Gordon Brown has resisted calls to express an opinion on whether or not the Scottish government was correct to grant a compassionate release to the Lockerbie bomber, Abdelbaset Ali al-Megrahi. He has made clear his views on issues such as England’s defeat of Australia to win the Ashes, so why not on this question of rather more public and international importance?
There is a constitutional reason, in that the decision whether or not to release someone on compassionate grounds rests with the Scottish justice secretary, Kenny MacAskill. He is an MSP and sits in the Scottish Parliament, and is not part of the UK government at all. How well would it be understood in our generally centralised political system that there were some things that the prime minister would like to do and cannot? Prime ministers are often loathe to accept this, let alone explain it to the public. Members of the UK government, therefore, such as the foreign secretary David Miliband, have been careful to observe a silence over what they think, saying that it is a matter for the Scottish government.
In addition to this constitutional point, there are also two political ones. For ministers to say now that they agreed with the decision would only exacerbate the argument with America over this question. To say now that they disagreed would invite the criticism that they should have said so beforehand, and that they should say what they think is right rather than waiting to find out whether it is popular.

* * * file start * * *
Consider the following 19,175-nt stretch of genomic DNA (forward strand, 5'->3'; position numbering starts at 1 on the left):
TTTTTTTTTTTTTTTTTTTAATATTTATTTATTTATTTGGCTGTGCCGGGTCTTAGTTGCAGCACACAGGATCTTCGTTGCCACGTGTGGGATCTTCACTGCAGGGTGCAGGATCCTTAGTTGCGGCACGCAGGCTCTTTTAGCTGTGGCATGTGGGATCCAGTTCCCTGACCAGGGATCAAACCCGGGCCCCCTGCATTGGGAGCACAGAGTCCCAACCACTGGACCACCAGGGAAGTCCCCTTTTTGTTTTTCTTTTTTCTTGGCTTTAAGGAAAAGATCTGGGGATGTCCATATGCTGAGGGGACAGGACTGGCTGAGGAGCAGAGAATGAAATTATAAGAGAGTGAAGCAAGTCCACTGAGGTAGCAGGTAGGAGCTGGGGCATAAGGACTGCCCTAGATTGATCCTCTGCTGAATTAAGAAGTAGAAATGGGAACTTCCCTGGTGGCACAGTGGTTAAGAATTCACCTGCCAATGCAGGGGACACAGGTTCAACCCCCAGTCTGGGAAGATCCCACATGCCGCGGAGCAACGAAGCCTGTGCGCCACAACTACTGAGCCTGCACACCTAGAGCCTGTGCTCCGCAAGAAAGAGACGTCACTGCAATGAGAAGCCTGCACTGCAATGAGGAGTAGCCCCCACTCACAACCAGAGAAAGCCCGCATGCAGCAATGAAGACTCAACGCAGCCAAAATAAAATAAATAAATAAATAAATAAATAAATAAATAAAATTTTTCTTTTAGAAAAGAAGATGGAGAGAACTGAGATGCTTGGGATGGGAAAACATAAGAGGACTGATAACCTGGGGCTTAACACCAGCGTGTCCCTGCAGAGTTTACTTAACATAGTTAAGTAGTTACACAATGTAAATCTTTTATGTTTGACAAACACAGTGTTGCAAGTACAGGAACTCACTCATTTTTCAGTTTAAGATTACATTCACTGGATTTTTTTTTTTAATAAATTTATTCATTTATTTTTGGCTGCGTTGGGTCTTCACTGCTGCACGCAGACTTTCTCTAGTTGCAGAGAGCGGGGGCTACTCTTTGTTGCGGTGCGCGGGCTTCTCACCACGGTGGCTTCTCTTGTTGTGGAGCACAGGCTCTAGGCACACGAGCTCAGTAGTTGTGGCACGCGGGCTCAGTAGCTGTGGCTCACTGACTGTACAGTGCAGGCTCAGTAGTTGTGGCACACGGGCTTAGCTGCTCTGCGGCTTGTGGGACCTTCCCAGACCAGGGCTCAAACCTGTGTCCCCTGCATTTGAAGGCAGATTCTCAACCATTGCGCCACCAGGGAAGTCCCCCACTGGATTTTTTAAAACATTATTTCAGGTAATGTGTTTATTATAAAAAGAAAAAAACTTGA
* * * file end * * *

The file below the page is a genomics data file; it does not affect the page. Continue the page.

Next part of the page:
Chris Patten, in the Financial Times today, disputes this, pointing out that Gordon Brown “is not being pressed to intervene; what he is asked for is his opinion on the wisdom of what has happened.” But this isn’t right: any time the prime minister expresses an opinion on a political matter, that amounts to an intervention of some sort. It is an inevitable part of having an important public role, as Prince Charles would confirm.
Secondly, Chris Patten adds to his argument a comparison with America. President Obama, he says, would find no reason to hold back if he disagreed with a decision taken in Florida or California: in which case, why not Gordon Brown?
The difference lies in the current fragility of the British constitutional arrangement. The allocation of powers to Scotland within the United Kingdom is not a settled matter, unlike the powers allocated to Florida or California. The government of Scotland is looking for every opportunity to increase its power and the chief opponent of this campaign is Gordon Brown himself. For Mr Brown to intervene in this issue (and it would be to intervene, not merely express an opinion) would be to risk opening up a bigger political issue which could do him even more harm. Who are these London politicians to tell us how we should administer our own system of criminal justice?
The UK currently has a half-built constitutional settlement, which affords some measure of devolution to some parts of the country but on a patchy and inconsistent basis. A robust and settled federal system for the UK would make it easier for the prime minister to express opinions and provide leadership for which he is currently looked to and unable to provide.